Friday, May 27, 2022

Lawyer for row call reverses ‘huge step back’ law for privacy rights

Linda Coffey, a lawyer who represented Jane Roe in the historic Roe v. Wade case, warned that if the Supreme Court decided to remove the constitutional right to privacy, it would be “a huge step back in American history”, to which it is related to. A person’s right to have an abortion.

“My co-lawyer Sarah Weddington and I have built a right to privacy for American women, not only in abortion law, but in all parts of one’s private life,” Coffey wrote in The New Republic on Wednesday.

Unless the court decides to repeal the harsh state laws prohibiting abortion, Coffee said, the federal standard established with Roe will no longer apply.

“As a result, after half a century of freedom to exercise their constitutional right to privacy, women seeking an abortion will be required to travel to abortion-friendly states, trips that will cost time, money, and emotional upheaval. – trips that nothing will make,” wrote Coffee.

“But perhaps most important, the loss of the right to privacy and the ability of American women to make their own decisions about pregnancy signifies a loss of dignity. This is a major step forward in American history,” wrote Coffey.

Oklahoma this week became the latest red state to limit abortion. Republican Governor Kevin Stitt signed the “Oklahoma Heartbeat Act,” which bans abortions at about six weeks or after a fetal heartbeat is detected.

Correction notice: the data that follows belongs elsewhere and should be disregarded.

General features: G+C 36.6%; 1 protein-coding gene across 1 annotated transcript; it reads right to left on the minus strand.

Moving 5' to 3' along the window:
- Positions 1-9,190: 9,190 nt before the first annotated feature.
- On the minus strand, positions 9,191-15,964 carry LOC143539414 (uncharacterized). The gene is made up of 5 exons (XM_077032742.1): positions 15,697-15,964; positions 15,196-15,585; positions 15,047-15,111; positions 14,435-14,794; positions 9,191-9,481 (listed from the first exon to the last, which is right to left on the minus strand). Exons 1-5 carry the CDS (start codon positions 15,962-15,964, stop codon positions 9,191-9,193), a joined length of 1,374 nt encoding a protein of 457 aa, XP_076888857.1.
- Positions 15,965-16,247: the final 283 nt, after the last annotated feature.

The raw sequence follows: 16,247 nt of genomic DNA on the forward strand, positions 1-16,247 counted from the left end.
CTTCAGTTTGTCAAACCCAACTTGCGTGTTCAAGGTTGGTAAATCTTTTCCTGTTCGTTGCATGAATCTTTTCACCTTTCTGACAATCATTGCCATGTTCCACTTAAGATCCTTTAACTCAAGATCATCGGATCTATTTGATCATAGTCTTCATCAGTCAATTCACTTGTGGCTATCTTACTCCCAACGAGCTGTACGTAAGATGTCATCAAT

The Supreme Court has not officially announced its decision in Dobbs v. Jackson Women’s Health Organization, which is based on a Mississippi law that bans abortions at 15 weeks. But a leaked draft of the majority opinion authored by Justice Samuel Alito shows the court is prepared to overturn both Roe and Planned Parenthood v. Casey, the latter ruling on abortion rights.

President Joe Biden said on Wednesday that such a decision would have far-reaching consequences.

“It’s so much more than abortion,” Biden said. “The idea that somehow there’s no right to privacy… What if you have a state that changes the law to say LGBTQ kids can’t be in classes with other kids?”

Coffey echoed Biden’s concerns about which constitutional rights could be attacked next.

“What other freedoms will Americans see if their right to privacy ends in America?” Coffee wrote. “We must think rapidly and deeply about this and what it means to undermine any rights guaranteed by the US Constitution before it is too late.”

Read the full excerpt from Coffee in The New Republic here.

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